Windows, which went for a more “here are the controls, do the right thing” approach, is more like C. The developer has to handle the matter.

The library supports bare metal platforms so it does not perform memory allocation; rather, the user passes memory in. The same has to be true for the test and benchmark application, so it can be run on bare metal platforms.

So the user allocates memory and passes it in.

But what happens about shared memory, for the position independent data structures?

THe user allocates shared memory, rather than normal memory, and passes it in, and the child test processes when they run open the shared memory and use it.

So that’s okay.

What happens with NUMA?

The user allocates equal memory on each NUMA node and passes it all in.

There’s a function for this in Windows and Linux, so that’s okay for Windows, but what about Linux moving pages between NUMA nodes on paging-in? the only way to stop this is to pin a memory page, so it cannot be paged out.

So, okay, I can do this for the tests and benchmarks.

What about shared memory with NUMA?

Well, obviously now I would need to allocate equal blocks of shared memory on each NUMA node and pass them in.

Oh. Problems.

On Windows it’s fine – there’s a function to allocate shared memory on a specific NUMA node.

On Linux, there is no such function. Shared memory is placed on NUMA nodes just as non-shared memory, according to the NUMA policy.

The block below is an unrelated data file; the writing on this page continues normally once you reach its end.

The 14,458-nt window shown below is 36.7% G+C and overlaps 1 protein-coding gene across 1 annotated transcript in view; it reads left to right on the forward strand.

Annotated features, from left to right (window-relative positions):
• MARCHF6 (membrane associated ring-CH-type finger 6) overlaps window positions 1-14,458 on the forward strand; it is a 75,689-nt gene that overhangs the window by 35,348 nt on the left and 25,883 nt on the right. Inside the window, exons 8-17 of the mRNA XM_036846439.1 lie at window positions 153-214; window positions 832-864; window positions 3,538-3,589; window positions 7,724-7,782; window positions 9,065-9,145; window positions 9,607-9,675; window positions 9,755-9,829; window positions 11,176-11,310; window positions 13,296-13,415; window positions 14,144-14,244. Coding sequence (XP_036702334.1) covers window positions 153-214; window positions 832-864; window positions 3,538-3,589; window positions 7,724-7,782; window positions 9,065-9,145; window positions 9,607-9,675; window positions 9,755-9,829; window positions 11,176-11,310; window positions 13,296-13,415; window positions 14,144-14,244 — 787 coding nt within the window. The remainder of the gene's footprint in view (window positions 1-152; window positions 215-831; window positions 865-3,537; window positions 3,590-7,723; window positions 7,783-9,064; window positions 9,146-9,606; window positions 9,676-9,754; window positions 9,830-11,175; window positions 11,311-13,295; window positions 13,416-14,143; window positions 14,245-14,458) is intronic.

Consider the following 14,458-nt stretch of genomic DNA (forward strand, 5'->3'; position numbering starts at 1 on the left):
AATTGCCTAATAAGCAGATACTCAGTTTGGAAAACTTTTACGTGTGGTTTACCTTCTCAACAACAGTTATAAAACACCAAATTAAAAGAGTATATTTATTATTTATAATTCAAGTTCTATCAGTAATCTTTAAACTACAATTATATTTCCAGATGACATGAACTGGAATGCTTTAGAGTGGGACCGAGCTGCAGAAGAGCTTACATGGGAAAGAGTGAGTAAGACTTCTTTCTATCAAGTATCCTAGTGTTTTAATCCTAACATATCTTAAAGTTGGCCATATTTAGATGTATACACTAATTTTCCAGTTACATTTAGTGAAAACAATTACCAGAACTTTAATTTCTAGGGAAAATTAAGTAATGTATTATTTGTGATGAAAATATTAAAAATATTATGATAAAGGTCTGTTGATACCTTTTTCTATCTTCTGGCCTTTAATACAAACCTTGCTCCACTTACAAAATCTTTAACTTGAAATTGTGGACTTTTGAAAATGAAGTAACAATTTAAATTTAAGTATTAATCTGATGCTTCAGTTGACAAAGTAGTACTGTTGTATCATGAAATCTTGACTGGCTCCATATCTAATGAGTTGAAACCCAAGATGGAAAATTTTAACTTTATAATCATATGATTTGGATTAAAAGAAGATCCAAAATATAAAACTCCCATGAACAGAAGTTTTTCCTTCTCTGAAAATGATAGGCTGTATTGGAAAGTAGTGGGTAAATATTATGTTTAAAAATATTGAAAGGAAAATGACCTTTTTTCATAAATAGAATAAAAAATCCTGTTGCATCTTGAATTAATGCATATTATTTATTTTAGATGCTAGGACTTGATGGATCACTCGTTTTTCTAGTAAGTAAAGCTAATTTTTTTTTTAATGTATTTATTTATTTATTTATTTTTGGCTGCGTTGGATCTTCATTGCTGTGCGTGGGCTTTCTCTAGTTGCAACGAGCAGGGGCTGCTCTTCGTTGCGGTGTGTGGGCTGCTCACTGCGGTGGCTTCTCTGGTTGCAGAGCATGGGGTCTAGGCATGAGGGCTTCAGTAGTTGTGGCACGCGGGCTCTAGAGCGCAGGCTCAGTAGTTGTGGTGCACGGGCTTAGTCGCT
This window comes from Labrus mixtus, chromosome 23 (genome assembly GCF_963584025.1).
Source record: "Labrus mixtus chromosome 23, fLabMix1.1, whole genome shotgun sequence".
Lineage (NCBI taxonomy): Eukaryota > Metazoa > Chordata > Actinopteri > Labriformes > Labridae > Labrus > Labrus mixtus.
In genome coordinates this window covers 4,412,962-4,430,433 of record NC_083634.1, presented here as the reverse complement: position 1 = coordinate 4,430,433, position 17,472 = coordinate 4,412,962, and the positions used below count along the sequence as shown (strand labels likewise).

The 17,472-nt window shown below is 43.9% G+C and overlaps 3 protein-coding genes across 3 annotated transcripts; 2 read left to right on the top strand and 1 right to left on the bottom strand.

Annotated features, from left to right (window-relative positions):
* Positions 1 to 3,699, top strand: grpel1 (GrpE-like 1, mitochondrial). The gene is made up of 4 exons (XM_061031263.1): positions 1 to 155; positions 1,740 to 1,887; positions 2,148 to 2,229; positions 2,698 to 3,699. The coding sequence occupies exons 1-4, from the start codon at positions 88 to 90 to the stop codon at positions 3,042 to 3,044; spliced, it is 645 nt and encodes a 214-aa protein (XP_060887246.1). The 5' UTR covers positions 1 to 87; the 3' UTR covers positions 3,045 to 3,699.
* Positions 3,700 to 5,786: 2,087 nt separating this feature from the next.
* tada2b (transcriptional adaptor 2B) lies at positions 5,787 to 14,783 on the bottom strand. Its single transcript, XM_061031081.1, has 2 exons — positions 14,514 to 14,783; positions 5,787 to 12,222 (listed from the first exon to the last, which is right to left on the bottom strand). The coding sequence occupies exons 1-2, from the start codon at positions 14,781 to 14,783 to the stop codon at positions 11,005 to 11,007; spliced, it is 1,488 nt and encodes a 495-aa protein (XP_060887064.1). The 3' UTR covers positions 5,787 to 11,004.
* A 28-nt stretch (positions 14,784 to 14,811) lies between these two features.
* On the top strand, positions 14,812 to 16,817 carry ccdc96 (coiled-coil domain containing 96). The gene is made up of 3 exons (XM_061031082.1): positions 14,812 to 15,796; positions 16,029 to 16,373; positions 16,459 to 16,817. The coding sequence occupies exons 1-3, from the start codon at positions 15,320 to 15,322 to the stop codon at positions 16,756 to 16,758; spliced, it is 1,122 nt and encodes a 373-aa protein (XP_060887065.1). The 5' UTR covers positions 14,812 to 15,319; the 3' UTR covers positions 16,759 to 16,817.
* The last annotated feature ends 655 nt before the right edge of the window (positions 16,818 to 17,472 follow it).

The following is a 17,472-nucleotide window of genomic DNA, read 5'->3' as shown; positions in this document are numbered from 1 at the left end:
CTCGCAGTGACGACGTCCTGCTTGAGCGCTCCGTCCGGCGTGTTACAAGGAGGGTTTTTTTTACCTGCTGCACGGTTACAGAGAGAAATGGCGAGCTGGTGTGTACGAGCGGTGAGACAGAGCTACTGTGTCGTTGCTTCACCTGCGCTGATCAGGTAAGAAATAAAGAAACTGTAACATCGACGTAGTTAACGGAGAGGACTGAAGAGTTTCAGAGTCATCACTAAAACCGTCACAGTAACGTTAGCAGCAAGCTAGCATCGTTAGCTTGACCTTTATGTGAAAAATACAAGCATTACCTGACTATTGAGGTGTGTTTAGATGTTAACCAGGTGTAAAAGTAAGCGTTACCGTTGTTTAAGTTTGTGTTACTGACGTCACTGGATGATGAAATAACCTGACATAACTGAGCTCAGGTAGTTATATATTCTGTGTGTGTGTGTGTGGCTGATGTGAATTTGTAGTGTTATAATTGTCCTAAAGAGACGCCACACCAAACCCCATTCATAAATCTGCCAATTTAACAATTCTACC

I think I might be able to change the NUMA policy just before creation of the shared memory to use and only use a singe NUMA node, the one I want to use; but shared memory like all allocations is really allocated on faulting, so doing this doesn’t *do* anything.

I suspect what I need to do is change NUMA policy, create shared memory, pin the memory, then fault every page, then revert NUMA policy.

(Another way, says SO, is to create, then move the pages to the desired NUMA node.)

Obviously, this all feels wrong.

Am I doing the wrong thing?

Should I just suck it up and let Linux do what it want to do?

One issue here is comparing like with like.

Actually it raises the question of what is like with like?

If I run the benchmarks on Windows, with low-level NUMA control, and then I run them on Linux, with the same low-level NUMA control, I have like with like.

But if on Linux users are simply using NUMA policy, then I’m coming apples and oranges… …except if Linux *is* normally like this, then it really is what you normally get, and so that *is* what you have to compare against.


Just finished moving the test and benchmark library over to the single threaded data structures.